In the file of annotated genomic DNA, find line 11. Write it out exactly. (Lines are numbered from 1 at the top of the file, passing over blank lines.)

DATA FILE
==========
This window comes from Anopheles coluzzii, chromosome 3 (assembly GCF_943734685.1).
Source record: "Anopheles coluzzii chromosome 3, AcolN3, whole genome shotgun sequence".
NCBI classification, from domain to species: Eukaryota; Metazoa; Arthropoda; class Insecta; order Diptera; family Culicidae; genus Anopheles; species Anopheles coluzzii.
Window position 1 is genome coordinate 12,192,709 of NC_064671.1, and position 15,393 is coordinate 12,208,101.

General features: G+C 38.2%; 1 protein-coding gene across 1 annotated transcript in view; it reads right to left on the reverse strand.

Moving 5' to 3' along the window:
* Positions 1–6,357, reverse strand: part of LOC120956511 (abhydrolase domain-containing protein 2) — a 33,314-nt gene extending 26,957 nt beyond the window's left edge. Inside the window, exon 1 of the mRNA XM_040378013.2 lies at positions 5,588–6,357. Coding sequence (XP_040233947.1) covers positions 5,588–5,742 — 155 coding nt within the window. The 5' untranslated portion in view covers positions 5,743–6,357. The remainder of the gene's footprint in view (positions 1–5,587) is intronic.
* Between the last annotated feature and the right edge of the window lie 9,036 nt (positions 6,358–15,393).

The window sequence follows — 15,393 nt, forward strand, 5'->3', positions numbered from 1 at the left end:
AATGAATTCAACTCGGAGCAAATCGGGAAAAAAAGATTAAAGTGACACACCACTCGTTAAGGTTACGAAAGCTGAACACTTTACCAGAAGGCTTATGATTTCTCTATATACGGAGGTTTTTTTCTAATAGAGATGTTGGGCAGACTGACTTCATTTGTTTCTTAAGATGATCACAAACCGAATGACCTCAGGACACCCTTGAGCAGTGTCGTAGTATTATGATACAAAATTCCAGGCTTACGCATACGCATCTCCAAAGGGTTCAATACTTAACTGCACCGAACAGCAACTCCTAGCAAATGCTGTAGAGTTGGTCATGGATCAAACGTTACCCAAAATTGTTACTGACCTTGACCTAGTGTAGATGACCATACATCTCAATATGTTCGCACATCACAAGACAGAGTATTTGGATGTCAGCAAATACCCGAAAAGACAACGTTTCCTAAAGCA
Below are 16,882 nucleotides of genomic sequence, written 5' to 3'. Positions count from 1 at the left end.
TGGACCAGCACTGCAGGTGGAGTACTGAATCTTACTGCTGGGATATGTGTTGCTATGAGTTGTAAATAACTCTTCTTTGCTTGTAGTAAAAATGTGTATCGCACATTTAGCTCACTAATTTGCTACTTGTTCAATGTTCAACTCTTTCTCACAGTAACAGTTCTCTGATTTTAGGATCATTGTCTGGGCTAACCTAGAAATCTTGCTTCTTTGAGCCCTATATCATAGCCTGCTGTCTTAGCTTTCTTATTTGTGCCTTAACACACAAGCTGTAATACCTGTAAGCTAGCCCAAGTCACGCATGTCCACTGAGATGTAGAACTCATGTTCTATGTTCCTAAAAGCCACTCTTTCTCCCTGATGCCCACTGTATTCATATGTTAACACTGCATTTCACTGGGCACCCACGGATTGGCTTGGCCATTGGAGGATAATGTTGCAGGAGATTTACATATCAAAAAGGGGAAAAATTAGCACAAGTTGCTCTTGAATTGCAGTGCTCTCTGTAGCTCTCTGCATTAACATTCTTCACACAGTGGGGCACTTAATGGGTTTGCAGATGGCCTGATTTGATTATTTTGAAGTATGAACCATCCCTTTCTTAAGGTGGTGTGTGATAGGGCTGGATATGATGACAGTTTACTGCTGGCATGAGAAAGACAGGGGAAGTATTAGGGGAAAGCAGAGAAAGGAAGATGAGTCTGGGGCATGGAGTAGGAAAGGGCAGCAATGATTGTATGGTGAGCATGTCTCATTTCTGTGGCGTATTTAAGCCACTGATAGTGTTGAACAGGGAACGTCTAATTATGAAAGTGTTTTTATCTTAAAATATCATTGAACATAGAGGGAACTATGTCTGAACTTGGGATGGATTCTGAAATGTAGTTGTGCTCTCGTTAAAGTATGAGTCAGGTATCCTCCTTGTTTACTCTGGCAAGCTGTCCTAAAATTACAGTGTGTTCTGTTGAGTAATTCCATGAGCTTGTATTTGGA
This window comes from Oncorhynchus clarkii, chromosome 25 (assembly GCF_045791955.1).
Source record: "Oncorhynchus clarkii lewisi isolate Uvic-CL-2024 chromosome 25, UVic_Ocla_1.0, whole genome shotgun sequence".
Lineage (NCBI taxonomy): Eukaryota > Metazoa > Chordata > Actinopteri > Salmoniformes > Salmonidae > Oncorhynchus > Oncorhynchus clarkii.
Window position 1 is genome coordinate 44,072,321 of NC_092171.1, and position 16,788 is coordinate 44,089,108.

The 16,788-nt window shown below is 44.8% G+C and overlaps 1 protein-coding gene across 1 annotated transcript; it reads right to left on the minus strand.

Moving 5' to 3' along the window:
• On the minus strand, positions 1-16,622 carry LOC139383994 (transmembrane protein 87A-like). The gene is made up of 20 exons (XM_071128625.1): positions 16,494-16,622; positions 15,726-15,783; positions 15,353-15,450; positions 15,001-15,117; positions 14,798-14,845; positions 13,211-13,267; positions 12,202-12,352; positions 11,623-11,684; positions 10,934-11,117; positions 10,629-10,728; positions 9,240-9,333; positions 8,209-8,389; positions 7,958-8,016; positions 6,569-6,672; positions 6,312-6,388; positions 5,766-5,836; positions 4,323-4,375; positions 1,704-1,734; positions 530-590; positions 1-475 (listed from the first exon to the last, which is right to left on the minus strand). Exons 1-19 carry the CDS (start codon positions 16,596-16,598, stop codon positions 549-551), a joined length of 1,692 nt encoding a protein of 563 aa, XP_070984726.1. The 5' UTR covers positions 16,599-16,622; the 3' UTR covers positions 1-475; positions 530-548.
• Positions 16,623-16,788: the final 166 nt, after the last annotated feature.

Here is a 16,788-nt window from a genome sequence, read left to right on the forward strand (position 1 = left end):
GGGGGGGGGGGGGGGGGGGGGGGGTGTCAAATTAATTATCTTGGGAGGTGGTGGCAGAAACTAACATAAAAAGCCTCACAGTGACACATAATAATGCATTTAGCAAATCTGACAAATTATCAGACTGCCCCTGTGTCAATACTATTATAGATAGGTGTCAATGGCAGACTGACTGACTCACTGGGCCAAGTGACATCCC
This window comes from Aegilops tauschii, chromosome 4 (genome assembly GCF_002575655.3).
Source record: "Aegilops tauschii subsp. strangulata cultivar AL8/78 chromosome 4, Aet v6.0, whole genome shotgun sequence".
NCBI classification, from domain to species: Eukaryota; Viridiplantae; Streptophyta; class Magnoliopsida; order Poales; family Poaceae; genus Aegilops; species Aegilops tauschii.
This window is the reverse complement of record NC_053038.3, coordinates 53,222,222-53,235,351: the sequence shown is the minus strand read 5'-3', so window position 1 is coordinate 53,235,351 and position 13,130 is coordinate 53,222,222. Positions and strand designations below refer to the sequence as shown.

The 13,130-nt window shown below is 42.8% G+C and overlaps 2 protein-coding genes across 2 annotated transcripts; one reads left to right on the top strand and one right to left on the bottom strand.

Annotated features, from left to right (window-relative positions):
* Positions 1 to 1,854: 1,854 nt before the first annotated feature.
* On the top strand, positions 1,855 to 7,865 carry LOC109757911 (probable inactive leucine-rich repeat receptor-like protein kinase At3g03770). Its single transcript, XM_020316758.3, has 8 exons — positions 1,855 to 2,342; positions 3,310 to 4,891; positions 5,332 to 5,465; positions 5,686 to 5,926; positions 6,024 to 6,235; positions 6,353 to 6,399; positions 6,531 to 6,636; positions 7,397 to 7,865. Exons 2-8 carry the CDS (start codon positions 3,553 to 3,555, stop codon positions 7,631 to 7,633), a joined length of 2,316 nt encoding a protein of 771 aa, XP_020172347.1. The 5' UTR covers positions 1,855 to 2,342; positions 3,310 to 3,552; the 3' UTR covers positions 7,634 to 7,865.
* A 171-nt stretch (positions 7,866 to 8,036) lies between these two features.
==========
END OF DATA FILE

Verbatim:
Below are 16,882 nucleotides of genomic sequence, written 5' to 3'. Positions count from 1 at the left end.